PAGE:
It is alleged that, in conducting their criminal schemes, Alberti, Trainor, Spagnola, Coppola, Rodriguez and Rodrigues – through Pucillo’s check-cashing businesses and other means – concealed their income and either failed to file tax returns or filed fraudulent tax returns which did not account for their criminal earnings. Alberti’s wife, Suzanne Scatturo, 57, of Morristown, N.J., Spagnola’s wife, Debra Spagnola, 60, of Morganville, N.J., and Trainor’s wife, Lisa Trainor, 44, of Brick, N.J., were each charged with tax fraud and failure to pay tax.
Bureau Chief Lauren Scarpa Yfantis, Deputy Bureau Chief Annmarie Taggart, Deputy Attorney General Vincent Militello and Deputy Attorney General Jamie Picard presented the case to the state grand jury for the Division of Criminal Justice Gangs & Organized Crime Bureau. The detectives who conducted Operation Fistful for the Division of Criminal Justice Gangs & Organized Crime Bureau are Lt. Brian Bruton, Detective Mario Estrada, Detective Patrick Sole and Detective Matthew Tully, under the supervision of Deputy Chief of Detectives Christopher Donohue. Acting Attorney General Lougy thanked Director Honig, Deputy Division Director Christopher Romanyshyn and Chief of Detectives Paul Morris for their leadership in the operation.
Acting Attorney General Lougy thanked the Waterfront Commission of New York Harbor for partnering with the Attorney General’s Office in the investigation. The following individuals conducted the investigation for the Waterfront Commission: Capt. Margaret Baldinger, Sgt. George Falvo, Sgt. Kristen Brylinski, Sgt. Michelle Turner, Detective Joseph Longo, Detective Salvatore Arrigo, Detective Andrew Varga, Detective Matthew Moroney, Detective Frank Albanese, Detective Marc Valentin, Detective Wojciech Stobinski, Detective Vincent King, Detective Fauna Mitchell-Foster, Detective Shanti Kurschner and Detective Michael Petrillo.
Acting Attorney General Lougy thanked the New York County District Attorney’s Office, in particular Assistant District Attorney Brian Foley, and the Queens County District Attorney’s Office, in particular Executive Assistant District Attorney Peter Crusco.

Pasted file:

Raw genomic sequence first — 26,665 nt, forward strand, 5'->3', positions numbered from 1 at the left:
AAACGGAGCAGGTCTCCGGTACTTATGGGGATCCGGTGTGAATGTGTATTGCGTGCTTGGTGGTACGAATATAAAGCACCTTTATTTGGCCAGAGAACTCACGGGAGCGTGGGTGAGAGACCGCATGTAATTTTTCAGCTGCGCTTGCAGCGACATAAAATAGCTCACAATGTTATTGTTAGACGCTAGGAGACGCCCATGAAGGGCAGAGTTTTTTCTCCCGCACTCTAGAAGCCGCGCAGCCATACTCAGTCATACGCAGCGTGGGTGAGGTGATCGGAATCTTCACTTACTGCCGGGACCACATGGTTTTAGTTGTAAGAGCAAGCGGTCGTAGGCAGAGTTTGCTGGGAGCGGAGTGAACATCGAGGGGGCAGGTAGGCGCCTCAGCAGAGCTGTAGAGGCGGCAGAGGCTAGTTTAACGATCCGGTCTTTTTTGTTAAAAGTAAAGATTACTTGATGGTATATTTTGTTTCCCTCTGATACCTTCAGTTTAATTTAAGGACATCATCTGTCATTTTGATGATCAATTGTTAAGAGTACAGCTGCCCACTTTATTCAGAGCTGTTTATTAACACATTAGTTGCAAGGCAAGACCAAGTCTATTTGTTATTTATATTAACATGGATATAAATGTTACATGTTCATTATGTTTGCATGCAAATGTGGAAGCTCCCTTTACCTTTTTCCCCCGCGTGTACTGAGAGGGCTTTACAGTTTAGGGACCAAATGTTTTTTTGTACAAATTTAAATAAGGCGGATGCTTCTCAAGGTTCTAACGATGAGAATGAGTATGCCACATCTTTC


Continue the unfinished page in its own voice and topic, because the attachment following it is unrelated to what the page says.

He thanked Nicole M. Hines, Auditor, and Debra Lewaine, Supervising Auditor, of the New Jersey Division of Taxation, Office of Criminal Investigation, for their work on the investigation.
Acting Attorney General Lougy also thanked the following agencies for their valuable assistance:
These 14 defendants were indicted today. The first eight defendants were arrested in October 2014 and initially held on $400,000 bail each. Albanese and Miranda were charged by summons at that time.
First-degree racketeering carries a sentence of 10 to 20 years in state prison – 85 percent of which must be served without parole under the No Early Release Act – and a fine of up to $200,000. First-degree money laundering carries a sentence of 10 to 20 years in prison – including a mandatory period of parole ineligibility equal to one-third to one-half of the sentence imposed – with the sentence to run consecutive to the sentences for other charges. First-degree money laundering carries an enhanced fine of up to $500,000. Second-degree crimes carry a sentence of five to 10 years in prison and a fine of up to $150,000, or up to $250,000 for the charge of business of usurious loans. Third-degree crimes carry a sentence of three to five years in state prison and a fine of up to $15,000, or an enhanced fine of up to $30,000 for operating an unlicensed check cashing facility or up to $35,000 for promoting gambling.
The indictment is merely an accusation and the defendants are presumed innocent until proven guilty. The indictment was handed up to Superior Court Judge Mary C. Jacobson in Mercer County, who assigned the case to Morris County, where the defendants will be ordered to appear in court at a later date for arraignment.